Thursday, October 25, 2007

セが 高い!

Finally I'm in the upper percentile of tall guys somewhere.
Anyway I'll try and get down some thoughts in the brief time I have.

In Osaka there are bicycles. Lots of them, behaving in ways one would be inclined to pull aside and give a lecture about how callous and irresponsible and faggy they are to be riding bikes in Australia. Not the straight sticking to the gutter riding on hume highway that I was doing back in Oz that would infuriate the drivers of campbellfield to the point of having to lean out their window and yell something lost in the crush of the doppler effect such as 'FAgn' or 'CUnn'.
I see cyclists here riding on roads and crossing from the left hand side of the street to the right and vice versa. on footpaths and riding into oncoming traffic. but its not worthy of conjuring up instant images of chaotic crazy asians cycling around transporting livestock in any way shape or form. the overall effect is pretty bland. and on average I see far less people thumping their horn or yelling at anyone. its all pretty calm. no helmets no nothing. its the land of do as you please when it comes to bikes.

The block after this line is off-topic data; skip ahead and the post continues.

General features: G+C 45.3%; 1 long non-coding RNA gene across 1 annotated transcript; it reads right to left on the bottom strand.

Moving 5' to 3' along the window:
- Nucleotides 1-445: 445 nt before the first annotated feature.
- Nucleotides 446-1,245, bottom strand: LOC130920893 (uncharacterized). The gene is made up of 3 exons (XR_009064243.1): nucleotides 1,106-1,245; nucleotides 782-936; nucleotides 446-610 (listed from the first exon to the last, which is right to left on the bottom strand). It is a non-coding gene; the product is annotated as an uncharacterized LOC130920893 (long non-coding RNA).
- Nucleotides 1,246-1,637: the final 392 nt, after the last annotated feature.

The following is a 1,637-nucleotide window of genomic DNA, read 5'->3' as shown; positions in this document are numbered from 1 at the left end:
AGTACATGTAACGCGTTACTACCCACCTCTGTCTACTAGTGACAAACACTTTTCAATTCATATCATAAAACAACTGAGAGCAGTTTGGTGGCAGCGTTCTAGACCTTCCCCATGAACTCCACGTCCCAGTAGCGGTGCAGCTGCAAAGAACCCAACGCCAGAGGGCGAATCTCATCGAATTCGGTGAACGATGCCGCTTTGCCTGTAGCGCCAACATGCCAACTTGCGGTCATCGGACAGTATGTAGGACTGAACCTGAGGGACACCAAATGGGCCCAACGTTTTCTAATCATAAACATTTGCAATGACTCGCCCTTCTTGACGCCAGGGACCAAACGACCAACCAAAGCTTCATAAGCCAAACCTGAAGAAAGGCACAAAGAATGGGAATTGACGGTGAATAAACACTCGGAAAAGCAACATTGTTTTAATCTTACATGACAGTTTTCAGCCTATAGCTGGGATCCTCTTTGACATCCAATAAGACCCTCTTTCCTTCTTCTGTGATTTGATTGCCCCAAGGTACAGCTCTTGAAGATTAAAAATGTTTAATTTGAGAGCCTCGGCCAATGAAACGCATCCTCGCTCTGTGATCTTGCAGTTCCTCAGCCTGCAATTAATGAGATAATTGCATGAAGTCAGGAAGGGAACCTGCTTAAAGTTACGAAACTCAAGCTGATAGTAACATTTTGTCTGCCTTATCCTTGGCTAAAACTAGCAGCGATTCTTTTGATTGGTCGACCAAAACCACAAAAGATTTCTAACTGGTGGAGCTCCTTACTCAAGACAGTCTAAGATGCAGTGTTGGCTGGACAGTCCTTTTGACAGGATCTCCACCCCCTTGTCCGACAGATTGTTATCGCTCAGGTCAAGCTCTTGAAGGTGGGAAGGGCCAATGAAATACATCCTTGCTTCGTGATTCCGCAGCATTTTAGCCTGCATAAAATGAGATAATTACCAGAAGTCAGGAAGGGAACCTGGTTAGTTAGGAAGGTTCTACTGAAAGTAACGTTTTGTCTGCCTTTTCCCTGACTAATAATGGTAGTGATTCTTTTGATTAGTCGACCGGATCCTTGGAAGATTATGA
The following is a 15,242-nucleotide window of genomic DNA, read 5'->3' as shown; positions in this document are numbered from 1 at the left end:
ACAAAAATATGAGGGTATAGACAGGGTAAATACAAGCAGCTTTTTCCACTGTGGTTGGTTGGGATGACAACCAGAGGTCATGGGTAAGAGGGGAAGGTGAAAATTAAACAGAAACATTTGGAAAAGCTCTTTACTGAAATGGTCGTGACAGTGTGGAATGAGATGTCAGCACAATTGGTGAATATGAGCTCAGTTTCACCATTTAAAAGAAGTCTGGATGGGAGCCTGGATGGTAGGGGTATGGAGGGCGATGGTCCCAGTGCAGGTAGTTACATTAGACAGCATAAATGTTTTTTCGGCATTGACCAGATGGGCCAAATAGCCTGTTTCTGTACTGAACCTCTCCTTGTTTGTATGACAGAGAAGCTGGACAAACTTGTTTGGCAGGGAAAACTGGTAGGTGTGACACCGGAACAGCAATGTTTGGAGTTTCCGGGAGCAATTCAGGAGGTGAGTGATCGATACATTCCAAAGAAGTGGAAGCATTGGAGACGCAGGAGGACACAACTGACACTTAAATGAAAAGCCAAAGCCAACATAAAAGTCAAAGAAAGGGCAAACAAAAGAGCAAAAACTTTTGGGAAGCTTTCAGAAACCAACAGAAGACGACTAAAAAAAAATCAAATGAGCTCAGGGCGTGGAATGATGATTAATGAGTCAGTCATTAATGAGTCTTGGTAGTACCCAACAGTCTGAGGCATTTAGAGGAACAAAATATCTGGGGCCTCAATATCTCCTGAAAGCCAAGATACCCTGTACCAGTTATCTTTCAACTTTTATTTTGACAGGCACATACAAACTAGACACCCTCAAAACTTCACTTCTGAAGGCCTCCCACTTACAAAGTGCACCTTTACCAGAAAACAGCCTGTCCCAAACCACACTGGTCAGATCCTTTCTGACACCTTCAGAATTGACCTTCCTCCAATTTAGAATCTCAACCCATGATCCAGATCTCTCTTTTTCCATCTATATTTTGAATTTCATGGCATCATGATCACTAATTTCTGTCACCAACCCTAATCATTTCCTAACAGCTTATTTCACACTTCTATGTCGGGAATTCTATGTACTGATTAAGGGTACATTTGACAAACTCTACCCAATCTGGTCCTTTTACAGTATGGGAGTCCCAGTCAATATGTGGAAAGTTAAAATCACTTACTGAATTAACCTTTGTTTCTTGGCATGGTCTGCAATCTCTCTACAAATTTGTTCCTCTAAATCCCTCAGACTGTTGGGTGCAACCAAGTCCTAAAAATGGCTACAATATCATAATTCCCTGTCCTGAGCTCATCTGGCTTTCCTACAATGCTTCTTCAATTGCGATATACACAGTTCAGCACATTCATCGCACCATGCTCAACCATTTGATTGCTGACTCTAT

And the streets are lined with them. No steel bike hoops sunk into concrete either, people just line them up on the street with a pissant lock to complete the deal that usually just immobolises the back seat. In shinsaibashi this is far more present than other cities of Japan I've been in.
The dark part of my mind says just pick up one of these bikes (I do miss my bike, the black stallion) and cut the lock with scissors and enjoy the convenience. I mean one could clean up with a pair of tin snips, a bolt cutter would make easy cutting for one of these.
but nobody does.
Same deal, the hotel I've been in the past two nights is a capsule hotel, my door is a woven read drape I pull down, no lock no nothing, I feel pretty comfortable here (if anything I'm dissapointed at how polite Osaka people are) but I know people I know who may object to sleeping so insecurely to be stabbed or molested in the night. and it is insecure just a practical reality. One becomes more conscious when ones life moves from ones apartment to something more takable such as a backpack of security.
I choose to trust people with it, and I trust them more if I pay money. However, both these trust based microeconomies, namely bike ownership and capsule (open door) hotels are almost utopic in there functionality, I'm refreshed that someone still treats security as optional not integral and provides another perspective of looking at society.
It all works here because there's a basic trust that nobody is a thief, it is simply below the japanese peoples dignity in the day to day sense, I'm sure all these crimes exists but in the alienating closeness of a city like Osaka, people in numbers choose to trust.
My bike got stolen locked to a hoop next to a basketball court in broad daylight where people where playing. What's the tradeoff to get a society from there to Osaka, what did it cost Japan to get so trustworthy?

No comments: